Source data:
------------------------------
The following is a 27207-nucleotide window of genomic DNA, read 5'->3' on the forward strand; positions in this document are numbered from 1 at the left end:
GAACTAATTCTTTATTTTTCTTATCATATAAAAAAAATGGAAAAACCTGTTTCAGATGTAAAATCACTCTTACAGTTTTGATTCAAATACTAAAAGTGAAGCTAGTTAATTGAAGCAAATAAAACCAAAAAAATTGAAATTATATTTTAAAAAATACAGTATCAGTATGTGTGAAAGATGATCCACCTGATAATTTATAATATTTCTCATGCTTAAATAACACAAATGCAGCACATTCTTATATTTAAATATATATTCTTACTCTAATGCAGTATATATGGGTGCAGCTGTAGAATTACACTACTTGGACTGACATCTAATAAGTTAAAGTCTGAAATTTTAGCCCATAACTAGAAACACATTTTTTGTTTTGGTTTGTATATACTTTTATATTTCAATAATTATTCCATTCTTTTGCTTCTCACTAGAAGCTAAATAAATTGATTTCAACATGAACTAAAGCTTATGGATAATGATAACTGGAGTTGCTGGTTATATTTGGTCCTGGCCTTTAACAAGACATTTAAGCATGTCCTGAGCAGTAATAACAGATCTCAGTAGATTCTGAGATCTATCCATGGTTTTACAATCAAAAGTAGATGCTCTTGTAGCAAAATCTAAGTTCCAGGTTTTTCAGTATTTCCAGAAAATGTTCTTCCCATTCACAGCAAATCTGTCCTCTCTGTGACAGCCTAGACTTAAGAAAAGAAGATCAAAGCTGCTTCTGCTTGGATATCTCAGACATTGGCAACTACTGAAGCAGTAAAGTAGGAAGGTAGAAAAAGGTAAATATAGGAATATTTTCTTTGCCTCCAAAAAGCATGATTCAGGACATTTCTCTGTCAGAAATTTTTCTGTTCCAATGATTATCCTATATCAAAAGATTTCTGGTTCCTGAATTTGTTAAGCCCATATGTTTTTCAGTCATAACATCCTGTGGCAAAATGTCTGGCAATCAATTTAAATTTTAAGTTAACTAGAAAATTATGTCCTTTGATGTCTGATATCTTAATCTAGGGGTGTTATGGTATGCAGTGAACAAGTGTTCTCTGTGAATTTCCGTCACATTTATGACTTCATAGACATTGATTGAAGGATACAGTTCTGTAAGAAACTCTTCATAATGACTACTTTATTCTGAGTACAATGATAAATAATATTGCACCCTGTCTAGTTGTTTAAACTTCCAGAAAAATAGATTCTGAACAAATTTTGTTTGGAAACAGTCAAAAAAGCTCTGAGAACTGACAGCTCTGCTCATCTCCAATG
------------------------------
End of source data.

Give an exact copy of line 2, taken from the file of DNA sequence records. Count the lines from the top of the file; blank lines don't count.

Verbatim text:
GAACTAATTCTTTATTTTTCTTATCATATAAAAAAAATGGAAAAACCTGTTTCAGATGTAAAATCACTCTTACAGTTTTGATTCAAATACTAAAAGTGAAGCTAGTTAATTGAAGCAAATAAAACCAAAAAAATTGAAATTATATTTTAAAAAATACAGTATCAGTATGTGTGAAAGATGATCCACCTGATAATTTATAATATTTCTCATGCTTAAATAACACAAATGCAGCACATTCTTATATTTAAATATATATTCTTACTCTAATGCAGTATATATGGGTGCAGCTGTAGAATTACACTACTTGGACTGACATCTAATAAGTTAAAGTCTGAAATTTTAGCCCATAACTAGAAACACATTTTTTGTTTTGGTTTGTATATACTTTTATATTTCAATAATTATTCCATTCTTTTGCTTCTCACTAGAAGCTAAATAAATTGATTTCAACATGAACTAAAGCTTATGGATAATGATAACTGGAGTTGCTGGTTATATTTGGTCCTGGCCTTTAACAAGACATTTAAGCATGTCCTGAGCAGTAATAACAGATCTCAGTAGATTCTGAGATCTATCCATGGTTTTACAATCAAAAGTAGATGCTCTTGTAGCAAAATCTAAGTTCCAGGTTTTTCAGTATTTCCAGAAAATGTTCTTCCCATTCACAGCAAATCTGTCCTCTCTGTGACAGCCTAGACTTAAGAAAAGAAGATCAAAGCTGCTTCTGCTTGGATATCTCAGACATTGGCAACTACTGAAGCAGTAAAGTAGGAAGGTAGAAAAAGGTAAATATAGGAATATTTTCTTTGCCTCCAAAAAGCATGATTCAGGACATTTCTCTGTCAGAAATTTTTCTGTTCCAATGATTATCCTATATCAAAAGATTTCTGGTTCCTGAATTTGTTAAGCCCATATGTTTTTCAGTCATAACATCCTGTGGCAAAATGTCTGGCAATCAATTTAAATTTTAAGTTAACTAGAAAATTATGTCCTTTGATGTCTGATATCTTAATCTAGGGGTGTTATGGTATGCAGTGAACAAGTGTTCTCTGTGAATTTCCGTCACATTTATGACTTCATAGACATTGATTGAAGGATACAGTTCTGTAAGAAACTCTTCATAATGACTACTTTATTCTGAGTACAATGATAAATAATATTGCACCCTGTCTAGTTGTTTAAACTTCCAGAAAAATAGATTCTGAACAAATTTTGTTTGGAAACAGTCAAAAAAGCTCTGAGAACTGACAGCTCTGCTCATCTCCAATG